NEW YORK – Wall Street resumed its sell-off Wednesday after oil hit a new record and a bearish analyst report renewed concerns that General Motors Corp. could run out of cash.
The stock market’s pullback, which accelerated in the final hours of the week’s last full trading session, left the Dow Jones industrial average officially in bear market territory, with the blue chips having fallen more than 20 percent from their October highs.
Oil surged to new records above $144 a barrel as the government reported a bigger-than-expected drop in U.S. supplies and as investors worried about tensions in the Middle East.
Fears that GM could go so far as to declare bankruptcy only added to investors’ unease. The stock closed below the $10 mark for the first time since September 1954 when Dwight Eisenhower was president. Investors shrugged off better-than-expected sales figures from June and fretted about the company’s cash needs.
The Dow fell 166.75, or 1.46 percent, to 11,215.51, the lowest close since August 2006. It now stands 20.82 percent below its Oct. 9, 2007, record of 14,164.53. The last bear market ended in October 2002.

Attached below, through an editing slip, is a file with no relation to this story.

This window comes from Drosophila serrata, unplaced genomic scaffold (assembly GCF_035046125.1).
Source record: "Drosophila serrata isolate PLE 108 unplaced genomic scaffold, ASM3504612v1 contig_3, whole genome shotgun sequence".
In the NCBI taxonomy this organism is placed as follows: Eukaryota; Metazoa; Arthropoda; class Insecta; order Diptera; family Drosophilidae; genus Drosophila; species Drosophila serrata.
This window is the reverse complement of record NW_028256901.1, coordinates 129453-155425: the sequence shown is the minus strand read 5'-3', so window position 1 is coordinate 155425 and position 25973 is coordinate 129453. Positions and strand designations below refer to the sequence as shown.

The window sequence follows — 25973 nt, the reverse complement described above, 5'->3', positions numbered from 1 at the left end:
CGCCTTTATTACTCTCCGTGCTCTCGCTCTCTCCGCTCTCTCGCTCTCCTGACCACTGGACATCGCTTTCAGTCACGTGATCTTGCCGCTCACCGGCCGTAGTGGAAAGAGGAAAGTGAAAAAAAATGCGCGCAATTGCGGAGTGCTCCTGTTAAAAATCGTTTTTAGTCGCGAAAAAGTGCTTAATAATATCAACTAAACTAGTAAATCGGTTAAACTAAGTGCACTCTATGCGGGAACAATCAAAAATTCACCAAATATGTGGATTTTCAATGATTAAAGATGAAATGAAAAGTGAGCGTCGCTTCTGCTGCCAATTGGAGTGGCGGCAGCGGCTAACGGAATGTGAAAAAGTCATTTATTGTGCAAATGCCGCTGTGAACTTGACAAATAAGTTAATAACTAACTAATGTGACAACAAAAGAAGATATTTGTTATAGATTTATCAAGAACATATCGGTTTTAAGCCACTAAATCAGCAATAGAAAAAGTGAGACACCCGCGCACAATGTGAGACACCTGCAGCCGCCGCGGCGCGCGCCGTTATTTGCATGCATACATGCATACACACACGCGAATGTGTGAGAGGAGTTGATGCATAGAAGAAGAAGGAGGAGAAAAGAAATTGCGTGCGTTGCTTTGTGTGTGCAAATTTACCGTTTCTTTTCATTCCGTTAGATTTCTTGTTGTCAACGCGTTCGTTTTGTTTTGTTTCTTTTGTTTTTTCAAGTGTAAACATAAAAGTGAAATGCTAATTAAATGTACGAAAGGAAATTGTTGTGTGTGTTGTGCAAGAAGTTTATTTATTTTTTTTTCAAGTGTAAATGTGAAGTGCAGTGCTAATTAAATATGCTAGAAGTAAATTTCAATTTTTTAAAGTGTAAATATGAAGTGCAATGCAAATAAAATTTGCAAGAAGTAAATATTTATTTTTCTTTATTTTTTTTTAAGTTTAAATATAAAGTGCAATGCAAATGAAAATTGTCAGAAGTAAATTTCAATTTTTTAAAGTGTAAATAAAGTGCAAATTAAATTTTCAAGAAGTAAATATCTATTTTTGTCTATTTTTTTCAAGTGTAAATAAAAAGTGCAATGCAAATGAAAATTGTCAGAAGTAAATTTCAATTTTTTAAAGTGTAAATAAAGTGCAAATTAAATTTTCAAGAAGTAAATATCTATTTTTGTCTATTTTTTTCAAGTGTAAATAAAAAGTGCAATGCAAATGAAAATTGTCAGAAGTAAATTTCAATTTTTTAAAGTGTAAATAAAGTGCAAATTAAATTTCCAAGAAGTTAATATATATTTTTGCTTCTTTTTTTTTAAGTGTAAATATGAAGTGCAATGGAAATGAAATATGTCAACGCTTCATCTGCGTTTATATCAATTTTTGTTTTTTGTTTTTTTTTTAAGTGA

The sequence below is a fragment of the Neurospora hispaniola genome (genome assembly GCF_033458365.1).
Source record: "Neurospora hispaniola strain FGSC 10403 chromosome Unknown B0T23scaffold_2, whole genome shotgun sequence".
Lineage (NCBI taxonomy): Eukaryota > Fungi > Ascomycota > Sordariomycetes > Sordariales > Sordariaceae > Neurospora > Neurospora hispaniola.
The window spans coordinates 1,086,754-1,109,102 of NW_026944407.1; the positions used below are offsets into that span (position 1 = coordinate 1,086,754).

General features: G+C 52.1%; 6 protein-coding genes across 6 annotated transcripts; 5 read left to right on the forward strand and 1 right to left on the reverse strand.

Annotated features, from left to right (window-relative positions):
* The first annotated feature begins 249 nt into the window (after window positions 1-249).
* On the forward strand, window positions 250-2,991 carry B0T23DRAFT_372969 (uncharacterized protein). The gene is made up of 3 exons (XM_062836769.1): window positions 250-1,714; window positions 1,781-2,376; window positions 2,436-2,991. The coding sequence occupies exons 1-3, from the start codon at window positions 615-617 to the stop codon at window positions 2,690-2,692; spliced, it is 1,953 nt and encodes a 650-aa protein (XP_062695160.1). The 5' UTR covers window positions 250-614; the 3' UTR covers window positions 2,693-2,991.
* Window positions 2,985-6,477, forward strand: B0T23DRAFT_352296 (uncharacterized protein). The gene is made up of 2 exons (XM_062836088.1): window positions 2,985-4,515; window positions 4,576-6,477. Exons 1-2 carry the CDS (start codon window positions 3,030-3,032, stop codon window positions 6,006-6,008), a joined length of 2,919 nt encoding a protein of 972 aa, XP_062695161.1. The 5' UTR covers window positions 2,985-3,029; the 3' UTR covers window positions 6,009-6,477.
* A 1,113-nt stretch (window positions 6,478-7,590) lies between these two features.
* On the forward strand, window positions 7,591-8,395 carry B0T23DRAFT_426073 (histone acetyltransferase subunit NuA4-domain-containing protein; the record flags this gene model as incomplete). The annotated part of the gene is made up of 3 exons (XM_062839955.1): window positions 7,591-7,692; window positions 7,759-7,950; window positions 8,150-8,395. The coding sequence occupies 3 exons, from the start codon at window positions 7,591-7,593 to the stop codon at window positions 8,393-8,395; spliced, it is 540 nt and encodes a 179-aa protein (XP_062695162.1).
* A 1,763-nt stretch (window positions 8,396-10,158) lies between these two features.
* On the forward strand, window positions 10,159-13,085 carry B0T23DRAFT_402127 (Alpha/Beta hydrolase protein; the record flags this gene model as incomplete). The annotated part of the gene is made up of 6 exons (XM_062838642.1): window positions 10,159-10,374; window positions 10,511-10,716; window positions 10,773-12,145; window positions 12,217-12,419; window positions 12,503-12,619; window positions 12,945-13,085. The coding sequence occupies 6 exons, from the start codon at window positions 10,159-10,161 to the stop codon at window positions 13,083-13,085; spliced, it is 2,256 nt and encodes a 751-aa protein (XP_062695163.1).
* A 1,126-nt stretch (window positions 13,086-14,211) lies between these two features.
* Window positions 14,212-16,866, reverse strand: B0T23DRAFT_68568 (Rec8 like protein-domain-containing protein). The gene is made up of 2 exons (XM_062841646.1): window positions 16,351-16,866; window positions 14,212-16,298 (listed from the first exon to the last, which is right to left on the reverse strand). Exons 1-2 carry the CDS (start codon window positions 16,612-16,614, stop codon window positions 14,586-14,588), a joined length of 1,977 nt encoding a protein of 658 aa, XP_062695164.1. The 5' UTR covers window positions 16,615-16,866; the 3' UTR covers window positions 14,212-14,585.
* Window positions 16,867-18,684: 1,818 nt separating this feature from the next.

Broader stock indicators also posted big losses after showing gains for much of the morning. The Standard & Poor’s 500 index fell 23.39, or 1.82 percent, to 1,261.52, while the technology-laden Nasdaq composite index fell 53.51, or 2.32 percent, to 2,251.46.
Gasoline prices hit a fresh high ahead of the holiday weekend, increasing half a penny to a new national record of $4.092 a gallon on average, according to AAA, the Oil Price Information Service and Wright Express.
The stock market today will close three hours early, at 1 p.m. EDT, but the session could bring added insights into the well-being of consumers and the overall economy. The government’s June employment report is due and is expected to show a slight improvement in the jobless rate.